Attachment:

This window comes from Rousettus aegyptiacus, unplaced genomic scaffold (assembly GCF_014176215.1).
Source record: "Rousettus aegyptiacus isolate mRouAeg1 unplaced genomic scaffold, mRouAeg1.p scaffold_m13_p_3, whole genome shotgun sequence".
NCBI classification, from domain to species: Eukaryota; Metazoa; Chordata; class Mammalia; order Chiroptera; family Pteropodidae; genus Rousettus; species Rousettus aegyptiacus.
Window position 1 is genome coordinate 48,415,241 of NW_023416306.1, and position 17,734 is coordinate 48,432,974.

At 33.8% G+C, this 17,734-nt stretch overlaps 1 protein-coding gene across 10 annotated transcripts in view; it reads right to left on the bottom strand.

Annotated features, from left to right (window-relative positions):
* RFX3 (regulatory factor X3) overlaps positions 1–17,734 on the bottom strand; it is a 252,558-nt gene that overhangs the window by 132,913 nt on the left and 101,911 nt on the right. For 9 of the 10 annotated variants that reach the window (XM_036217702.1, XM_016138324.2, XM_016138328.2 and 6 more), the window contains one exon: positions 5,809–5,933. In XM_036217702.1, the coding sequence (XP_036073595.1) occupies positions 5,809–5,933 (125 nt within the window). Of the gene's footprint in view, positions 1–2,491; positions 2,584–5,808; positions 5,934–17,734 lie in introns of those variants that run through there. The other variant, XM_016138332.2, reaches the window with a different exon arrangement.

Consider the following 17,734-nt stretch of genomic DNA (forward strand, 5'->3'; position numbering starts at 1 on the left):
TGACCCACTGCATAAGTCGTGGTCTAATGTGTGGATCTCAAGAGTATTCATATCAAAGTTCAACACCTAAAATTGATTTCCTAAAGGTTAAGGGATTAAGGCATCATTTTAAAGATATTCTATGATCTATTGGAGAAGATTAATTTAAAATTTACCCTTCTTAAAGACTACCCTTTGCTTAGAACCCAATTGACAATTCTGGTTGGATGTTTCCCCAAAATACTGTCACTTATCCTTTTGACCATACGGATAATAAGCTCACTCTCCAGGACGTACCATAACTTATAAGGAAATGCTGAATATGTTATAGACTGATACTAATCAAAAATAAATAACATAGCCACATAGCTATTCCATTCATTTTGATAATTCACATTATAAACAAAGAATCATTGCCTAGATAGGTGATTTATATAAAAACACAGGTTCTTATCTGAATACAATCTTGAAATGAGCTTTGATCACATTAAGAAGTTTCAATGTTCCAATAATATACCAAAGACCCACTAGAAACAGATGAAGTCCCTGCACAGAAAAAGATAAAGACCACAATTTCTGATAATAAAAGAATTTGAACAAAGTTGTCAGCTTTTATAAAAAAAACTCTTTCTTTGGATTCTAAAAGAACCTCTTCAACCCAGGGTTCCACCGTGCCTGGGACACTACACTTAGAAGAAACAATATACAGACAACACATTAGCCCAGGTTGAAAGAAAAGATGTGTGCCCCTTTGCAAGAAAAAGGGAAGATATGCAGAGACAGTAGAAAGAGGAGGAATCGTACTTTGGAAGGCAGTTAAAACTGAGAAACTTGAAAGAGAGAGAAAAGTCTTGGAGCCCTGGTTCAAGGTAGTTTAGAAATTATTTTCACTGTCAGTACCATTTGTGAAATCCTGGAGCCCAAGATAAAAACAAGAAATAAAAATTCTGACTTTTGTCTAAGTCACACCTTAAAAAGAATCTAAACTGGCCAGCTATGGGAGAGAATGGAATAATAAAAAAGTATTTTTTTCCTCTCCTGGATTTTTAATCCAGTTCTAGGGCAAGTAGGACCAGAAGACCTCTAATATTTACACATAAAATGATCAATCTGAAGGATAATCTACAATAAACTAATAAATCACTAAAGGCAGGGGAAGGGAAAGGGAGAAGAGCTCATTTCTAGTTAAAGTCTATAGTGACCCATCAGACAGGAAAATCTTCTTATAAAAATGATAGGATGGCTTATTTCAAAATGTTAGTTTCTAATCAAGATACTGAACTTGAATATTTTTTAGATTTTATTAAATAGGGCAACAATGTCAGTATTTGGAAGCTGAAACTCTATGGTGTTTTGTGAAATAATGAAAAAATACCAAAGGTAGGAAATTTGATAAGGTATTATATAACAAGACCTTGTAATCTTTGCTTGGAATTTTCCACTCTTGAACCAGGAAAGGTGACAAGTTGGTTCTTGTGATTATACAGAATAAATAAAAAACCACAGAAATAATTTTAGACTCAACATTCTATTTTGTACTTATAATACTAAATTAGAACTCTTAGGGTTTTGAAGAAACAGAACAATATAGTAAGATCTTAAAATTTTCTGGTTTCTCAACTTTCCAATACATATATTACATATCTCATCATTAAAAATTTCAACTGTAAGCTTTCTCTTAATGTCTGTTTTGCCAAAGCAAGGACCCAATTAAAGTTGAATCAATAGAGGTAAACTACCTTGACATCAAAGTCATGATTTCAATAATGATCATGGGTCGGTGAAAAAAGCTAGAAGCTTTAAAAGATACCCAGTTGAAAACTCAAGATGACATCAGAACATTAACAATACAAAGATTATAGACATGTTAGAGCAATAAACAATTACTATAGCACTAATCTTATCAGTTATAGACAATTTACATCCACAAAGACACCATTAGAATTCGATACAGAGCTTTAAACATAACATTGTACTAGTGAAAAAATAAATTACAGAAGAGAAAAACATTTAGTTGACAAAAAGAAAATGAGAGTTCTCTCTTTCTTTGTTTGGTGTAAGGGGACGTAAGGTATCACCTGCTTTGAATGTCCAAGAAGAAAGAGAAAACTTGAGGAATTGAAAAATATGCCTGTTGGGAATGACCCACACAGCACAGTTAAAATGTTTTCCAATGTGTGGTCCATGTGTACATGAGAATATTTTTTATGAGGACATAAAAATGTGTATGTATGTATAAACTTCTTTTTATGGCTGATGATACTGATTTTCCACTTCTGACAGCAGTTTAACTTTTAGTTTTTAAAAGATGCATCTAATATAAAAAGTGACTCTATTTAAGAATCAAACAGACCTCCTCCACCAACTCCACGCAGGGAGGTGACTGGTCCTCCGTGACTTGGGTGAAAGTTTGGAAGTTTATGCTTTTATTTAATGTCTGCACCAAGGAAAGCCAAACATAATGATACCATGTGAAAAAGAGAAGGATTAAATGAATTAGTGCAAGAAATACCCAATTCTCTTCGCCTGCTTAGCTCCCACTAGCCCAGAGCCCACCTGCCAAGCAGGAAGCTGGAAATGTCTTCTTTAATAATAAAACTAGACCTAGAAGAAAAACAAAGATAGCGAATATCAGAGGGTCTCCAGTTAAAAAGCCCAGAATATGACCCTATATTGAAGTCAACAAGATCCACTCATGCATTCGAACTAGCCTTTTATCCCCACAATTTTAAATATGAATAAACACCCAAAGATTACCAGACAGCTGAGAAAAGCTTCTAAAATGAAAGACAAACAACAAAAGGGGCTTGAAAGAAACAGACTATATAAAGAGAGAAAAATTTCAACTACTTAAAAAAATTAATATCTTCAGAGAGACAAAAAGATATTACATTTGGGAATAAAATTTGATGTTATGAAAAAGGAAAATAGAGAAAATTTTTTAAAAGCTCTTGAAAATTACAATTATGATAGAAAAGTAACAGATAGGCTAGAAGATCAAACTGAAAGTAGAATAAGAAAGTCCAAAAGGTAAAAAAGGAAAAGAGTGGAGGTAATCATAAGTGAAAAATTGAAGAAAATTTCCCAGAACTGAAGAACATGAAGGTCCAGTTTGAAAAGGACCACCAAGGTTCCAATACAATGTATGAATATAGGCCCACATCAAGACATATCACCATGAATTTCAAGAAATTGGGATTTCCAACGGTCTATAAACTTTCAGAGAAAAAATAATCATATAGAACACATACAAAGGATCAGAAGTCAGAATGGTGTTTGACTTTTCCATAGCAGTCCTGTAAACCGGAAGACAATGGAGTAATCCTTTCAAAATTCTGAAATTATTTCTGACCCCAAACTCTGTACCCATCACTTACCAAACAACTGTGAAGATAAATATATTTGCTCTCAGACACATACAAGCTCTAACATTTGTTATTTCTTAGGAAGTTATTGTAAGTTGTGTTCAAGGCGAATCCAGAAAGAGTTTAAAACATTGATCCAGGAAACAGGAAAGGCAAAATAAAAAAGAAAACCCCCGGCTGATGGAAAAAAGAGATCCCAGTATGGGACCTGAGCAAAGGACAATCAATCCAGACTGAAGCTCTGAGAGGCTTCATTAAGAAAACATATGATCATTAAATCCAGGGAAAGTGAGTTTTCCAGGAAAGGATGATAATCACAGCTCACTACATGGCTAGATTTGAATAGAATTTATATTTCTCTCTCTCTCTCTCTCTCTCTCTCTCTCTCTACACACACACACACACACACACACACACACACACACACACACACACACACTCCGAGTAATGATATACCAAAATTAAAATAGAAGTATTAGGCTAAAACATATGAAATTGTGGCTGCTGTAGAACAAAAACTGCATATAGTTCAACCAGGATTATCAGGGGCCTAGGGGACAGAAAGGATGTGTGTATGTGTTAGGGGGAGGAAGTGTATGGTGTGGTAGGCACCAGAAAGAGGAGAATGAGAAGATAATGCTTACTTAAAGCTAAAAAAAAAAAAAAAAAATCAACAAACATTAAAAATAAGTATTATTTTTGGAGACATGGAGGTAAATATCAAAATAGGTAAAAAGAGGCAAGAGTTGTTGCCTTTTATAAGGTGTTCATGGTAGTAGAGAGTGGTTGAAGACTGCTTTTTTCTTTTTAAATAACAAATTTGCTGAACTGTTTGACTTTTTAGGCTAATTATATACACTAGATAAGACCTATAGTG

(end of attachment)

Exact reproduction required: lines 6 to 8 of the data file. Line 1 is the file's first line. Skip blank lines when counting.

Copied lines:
Annotated features, from left to right (window-relative positions):
* RFX3 (regulatory factor X3) overlaps positions 1–17,734 on the bottom strand; it is a 252,558-nt gene that overhangs the window by 132,913 nt on the left and 101,911 nt on the right. For 9 of the 10 annotated variants that reach the window (XM_036217702.1, XM_016138324.2, XM_016138328.2 and 6 more), the window contains one exon: positions 5,809–5,933. In XM_036217702.1, the coding sequence (XP_036073595.1) occupies positions 5,809–5,933 (125 nt within the window). Of the gene's footprint in view, positions 1–2,491; positions 2,584–5,808; positions 5,934–17,734 lie in introns of those variants that run through there. The other variant, XM_016138332.2, reaches the window with a different exon arrangement.

Consider the following 17,734-nt stretch of genomic DNA (forward strand, 5'->3'; position numbering starts at 1 on the left):